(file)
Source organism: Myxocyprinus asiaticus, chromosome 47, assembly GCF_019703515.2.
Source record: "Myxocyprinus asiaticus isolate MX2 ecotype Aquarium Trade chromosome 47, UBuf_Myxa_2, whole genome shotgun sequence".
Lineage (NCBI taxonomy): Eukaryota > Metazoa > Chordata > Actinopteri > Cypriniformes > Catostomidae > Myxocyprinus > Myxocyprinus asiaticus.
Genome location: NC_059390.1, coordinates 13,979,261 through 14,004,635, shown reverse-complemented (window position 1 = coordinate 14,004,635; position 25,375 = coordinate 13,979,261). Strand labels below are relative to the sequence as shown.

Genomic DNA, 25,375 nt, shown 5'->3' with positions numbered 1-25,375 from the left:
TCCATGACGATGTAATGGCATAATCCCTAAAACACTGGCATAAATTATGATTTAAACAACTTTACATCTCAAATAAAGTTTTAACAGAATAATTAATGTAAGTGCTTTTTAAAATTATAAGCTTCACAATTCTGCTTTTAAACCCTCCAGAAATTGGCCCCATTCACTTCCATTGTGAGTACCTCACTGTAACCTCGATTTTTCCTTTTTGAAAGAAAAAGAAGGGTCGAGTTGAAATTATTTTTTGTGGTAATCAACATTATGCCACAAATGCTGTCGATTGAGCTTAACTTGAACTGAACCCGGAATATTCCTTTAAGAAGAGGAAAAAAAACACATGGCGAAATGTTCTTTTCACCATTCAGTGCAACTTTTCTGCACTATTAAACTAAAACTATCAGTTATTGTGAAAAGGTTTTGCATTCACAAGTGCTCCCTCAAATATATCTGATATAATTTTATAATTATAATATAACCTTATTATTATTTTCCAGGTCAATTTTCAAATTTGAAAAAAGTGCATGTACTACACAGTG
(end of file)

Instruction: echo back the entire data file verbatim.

Source organism: Myxocyprinus asiaticus, chromosome 47, assembly GCF_019703515.2.
Source record: "Myxocyprinus asiaticus isolate MX2 ecotype Aquarium Trade chromosome 47, UBuf_Myxa_2, whole genome shotgun sequence".
Lineage (NCBI taxonomy): Eukaryota > Metazoa > Chordata > Actinopteri > Cypriniformes > Catostomidae > Myxocyprinus > Myxocyprinus asiaticus.
Genome location: NC_059390.1, coordinates 13,979,261 through 14,004,635, shown reverse-complemented (window position 1 = coordinate 14,004,635; position 25,375 = coordinate 13,979,261). Strand labels below are relative to the sequence as shown.

Genomic DNA, 25,375 nt, shown 5'->3' with positions numbered 1-25,375 from the left:
TCCATGACGATGTAATGGCATAATCCCTAAAACACTGGCATAAATTATGATTTAAACAACTTTACATCTCAAATAAAGTTTTAACAGAATAATTAATGTAAGTGCTTTTTAAAATTATAAGCTTCACAATTCTGCTTTTAAACCCTCCAGAAATTGGCCCCATTCACTTCCATTGTGAGTACCTCACTGTAACCTCGATTTTTCCTTTTTGAAAGAAAAAGAAGGGTCGAGTTGAAATTATTTTTTGTGGTAATCAACATTATGCCACAAATGCTGTCGATTGAGCTTAACTTGAACTGAACCCGGAATATTCCTTTAAGAAGAGGAAAAAAAACACATGGCGAAATGTTCTTTTCACCATTCAGTGCAACTTTTCTGCACTATTAAACTAAAACTATCAGTTATTGTGAAAAGGTTTTGCATTCACAAGTGCTCCCTCAAATATATCTGATATAATTTTATAATTATAATATAACCTTATTATTATTTTCCAGGTCAATTTTCAAATTTGAAAAAAGTGCATGTACTACACAGTG